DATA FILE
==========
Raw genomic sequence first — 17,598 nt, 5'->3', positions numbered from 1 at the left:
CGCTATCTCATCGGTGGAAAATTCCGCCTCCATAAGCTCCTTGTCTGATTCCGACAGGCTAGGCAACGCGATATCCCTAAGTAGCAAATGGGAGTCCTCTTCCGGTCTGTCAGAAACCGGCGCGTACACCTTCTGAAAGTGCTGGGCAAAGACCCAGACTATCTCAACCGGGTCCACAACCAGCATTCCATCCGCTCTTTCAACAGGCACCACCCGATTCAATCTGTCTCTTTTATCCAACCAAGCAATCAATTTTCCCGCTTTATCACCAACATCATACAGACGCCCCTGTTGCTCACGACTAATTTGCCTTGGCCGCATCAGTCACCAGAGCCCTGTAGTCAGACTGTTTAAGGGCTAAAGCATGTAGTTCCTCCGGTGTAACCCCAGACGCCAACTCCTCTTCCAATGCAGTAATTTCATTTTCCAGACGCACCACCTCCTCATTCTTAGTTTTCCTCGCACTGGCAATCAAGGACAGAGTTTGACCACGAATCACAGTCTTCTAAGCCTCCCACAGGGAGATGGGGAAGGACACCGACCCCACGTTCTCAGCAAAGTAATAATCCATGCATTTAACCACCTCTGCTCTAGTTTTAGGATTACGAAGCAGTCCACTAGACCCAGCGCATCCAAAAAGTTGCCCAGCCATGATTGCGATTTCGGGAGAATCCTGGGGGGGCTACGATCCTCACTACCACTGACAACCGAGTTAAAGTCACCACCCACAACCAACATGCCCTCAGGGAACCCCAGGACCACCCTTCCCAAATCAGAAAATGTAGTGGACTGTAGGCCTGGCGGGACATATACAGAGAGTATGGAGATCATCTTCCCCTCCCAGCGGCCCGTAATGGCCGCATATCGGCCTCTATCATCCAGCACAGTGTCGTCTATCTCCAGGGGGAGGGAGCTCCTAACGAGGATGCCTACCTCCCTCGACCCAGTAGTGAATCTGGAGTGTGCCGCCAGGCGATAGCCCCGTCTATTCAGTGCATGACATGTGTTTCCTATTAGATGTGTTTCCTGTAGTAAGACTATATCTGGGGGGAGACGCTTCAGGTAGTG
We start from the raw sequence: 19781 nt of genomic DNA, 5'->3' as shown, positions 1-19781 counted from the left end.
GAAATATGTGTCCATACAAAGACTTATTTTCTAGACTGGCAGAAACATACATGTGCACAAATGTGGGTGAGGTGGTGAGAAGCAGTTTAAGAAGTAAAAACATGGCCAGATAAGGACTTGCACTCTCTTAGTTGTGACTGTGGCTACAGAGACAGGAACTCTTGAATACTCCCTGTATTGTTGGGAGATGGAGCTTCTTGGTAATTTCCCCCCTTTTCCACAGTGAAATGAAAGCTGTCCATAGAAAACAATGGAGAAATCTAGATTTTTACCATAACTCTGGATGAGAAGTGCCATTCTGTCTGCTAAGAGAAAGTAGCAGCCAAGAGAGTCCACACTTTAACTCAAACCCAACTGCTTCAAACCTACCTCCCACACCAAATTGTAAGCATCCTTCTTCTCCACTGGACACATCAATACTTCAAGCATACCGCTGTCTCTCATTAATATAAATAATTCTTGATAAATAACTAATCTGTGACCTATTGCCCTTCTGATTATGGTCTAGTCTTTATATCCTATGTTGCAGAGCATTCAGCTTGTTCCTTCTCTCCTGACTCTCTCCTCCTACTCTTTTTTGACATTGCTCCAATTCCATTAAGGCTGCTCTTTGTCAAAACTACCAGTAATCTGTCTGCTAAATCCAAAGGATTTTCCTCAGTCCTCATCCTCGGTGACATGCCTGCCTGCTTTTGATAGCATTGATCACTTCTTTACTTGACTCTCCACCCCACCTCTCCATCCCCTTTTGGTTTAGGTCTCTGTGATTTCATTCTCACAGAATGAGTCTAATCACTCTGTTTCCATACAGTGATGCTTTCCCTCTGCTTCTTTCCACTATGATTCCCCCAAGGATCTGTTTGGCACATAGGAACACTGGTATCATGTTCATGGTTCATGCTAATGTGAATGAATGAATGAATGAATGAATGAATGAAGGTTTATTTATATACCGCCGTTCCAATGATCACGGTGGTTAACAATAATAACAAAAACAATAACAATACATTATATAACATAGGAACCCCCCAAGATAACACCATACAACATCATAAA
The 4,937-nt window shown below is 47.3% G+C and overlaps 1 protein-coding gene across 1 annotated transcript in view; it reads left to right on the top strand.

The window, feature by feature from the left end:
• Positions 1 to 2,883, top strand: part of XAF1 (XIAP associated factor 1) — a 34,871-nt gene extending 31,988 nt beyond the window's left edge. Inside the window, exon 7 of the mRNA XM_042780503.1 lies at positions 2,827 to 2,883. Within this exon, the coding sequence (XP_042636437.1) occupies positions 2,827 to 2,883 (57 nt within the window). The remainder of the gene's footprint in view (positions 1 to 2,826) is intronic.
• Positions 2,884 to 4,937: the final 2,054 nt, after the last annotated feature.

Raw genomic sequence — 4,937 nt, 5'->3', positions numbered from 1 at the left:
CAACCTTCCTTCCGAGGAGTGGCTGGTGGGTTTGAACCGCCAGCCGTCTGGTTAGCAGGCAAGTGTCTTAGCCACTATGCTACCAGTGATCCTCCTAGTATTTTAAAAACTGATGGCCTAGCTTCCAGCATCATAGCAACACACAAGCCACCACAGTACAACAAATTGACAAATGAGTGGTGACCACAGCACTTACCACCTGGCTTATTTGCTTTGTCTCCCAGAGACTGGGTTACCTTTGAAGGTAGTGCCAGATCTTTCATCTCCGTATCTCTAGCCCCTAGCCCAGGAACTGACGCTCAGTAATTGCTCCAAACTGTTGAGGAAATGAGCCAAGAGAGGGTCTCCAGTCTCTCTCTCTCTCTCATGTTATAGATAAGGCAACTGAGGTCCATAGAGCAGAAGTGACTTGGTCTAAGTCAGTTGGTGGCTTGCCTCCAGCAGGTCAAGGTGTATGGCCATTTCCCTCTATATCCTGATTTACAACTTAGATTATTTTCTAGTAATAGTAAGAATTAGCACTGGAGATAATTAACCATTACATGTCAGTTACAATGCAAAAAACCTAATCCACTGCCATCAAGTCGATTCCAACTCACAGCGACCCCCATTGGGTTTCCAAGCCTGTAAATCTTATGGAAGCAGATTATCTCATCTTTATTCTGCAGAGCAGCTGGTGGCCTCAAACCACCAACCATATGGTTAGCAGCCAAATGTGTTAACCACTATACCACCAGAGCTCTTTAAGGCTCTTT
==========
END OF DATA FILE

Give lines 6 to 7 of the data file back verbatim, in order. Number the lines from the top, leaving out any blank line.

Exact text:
The window, feature by feature from the left end:
• Positions 1 to 2,883, top strand: part of XAF1 (XIAP associated factor 1) — a 34,871-nt gene extending 31,988 nt beyond the window's left edge. Inside the window, exon 7 of the mRNA XM_042780503.1 lies at positions 2,827 to 2,883. Within this exon, the coding sequence (XP_042636437.1) occupies positions 2,827 to 2,883 (57 nt within the window). The remainder of the gene's footprint in view (positions 1 to 2,826) is intronic.